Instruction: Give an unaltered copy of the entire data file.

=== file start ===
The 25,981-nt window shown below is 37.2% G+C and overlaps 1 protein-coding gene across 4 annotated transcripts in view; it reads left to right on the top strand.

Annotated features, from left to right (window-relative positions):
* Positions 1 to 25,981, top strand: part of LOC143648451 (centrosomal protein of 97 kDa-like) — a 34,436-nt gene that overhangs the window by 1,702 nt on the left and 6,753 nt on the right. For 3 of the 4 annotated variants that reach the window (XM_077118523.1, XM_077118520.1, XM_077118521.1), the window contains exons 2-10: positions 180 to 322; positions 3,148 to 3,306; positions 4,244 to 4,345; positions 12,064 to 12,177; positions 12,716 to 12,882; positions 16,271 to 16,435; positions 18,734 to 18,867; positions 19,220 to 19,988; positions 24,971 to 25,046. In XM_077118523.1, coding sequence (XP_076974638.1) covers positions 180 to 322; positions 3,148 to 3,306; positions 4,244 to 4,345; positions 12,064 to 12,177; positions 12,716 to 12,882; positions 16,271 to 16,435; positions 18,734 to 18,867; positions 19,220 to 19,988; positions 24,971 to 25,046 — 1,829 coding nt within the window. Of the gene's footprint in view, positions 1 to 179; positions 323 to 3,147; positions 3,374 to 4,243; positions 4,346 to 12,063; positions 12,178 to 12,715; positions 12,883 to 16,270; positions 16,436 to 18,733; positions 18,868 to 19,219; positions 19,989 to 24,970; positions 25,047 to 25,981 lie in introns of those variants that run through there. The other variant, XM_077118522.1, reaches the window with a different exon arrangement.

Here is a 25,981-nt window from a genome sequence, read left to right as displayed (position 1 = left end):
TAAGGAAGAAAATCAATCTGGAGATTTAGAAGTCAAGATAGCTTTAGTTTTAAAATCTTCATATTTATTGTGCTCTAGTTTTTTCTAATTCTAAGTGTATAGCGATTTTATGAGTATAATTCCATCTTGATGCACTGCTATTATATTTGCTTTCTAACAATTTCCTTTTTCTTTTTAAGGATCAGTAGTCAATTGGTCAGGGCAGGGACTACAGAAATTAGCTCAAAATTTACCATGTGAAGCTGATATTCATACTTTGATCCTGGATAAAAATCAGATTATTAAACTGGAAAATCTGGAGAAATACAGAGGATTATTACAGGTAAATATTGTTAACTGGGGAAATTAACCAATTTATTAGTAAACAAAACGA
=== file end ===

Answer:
The 25,981-nt window shown below is 37.2% G+C and overlaps 1 protein-coding gene across 4 annotated transcripts in view; it reads left to right on the top strand.

Annotated features, from left to right (window-relative positions):
* Positions 1 to 25,981, top strand: part of LOC143648451 (centrosomal protein of 97 kDa-like) — a 34,436-nt gene that overhangs the window by 1,702 nt on the left and 6,753 nt on the right. For 3 of the 4 annotated variants that reach the window (XM_077118523.1, XM_077118520.1, XM_077118521.1), the window contains exons 2-10: positions 180 to 322; positions 3,148 to 3,306; positions 4,244 to 4,345; positions 12,064 to 12,177; positions 12,716 to 12,882; positions 16,271 to 16,435; positions 18,734 to 18,867; positions 19,220 to 19,988; positions 24,971 to 25,046. In XM_077118523.1, coding sequence (XP_076974638.1) covers positions 180 to 322; positions 3,148 to 3,306; positions 4,244 to 4,345; positions 12,064 to 12,177; positions 12,716 to 12,882; positions 16,271 to 16,435; positions 18,734 to 18,867; positions 19,220 to 19,988; positions 24,971 to 25,046 — 1,829 coding nt within the window. Of the gene's footprint in view, positions 1 to 179; positions 323 to 3,147; positions 3,374 to 4,243; positions 4,346 to 12,063; positions 12,178 to 12,715; positions 12,883 to 16,270; positions 16,436 to 18,733; positions 18,868 to 19,219; positions 19,989 to 24,970; positions 25,047 to 25,981 lie in introns of those variants that run through there. The other variant, XM_077118522.1, reaches the window with a different exon arrangement.

Here is a 25,981-nt window from a genome sequence, read left to right as displayed (position 1 = left end):
TAAGGAAGAAAATCAATCTGGAGATTTAGAAGTCAAGATAGCTTTAGTTTTAAAATCTTCATATTTATTGTGCTCTAGTTTTTTCTAATTCTAAGTGTATAGCGATTTTATGAGTATAATTCCATCTTGATGCACTGCTATTATATTTGCTTTCTAACAATTTCCTTTTTCTTTTTAAGGATCAGTAGTCAATTGGTCAGGGCAGGGACTACAGAAATTAGCTCAAAATTTACCATGTGAAGCTGATATTCATACTTTGATCCTGGATAAAAATCAGATTATTAAACTGGAAAATCTGGAGAAATACAGAGGATTATTACAGGTAAATATTGTTAACTGGGGAAATTAACCAATTTATTAGTAAACAAAACGA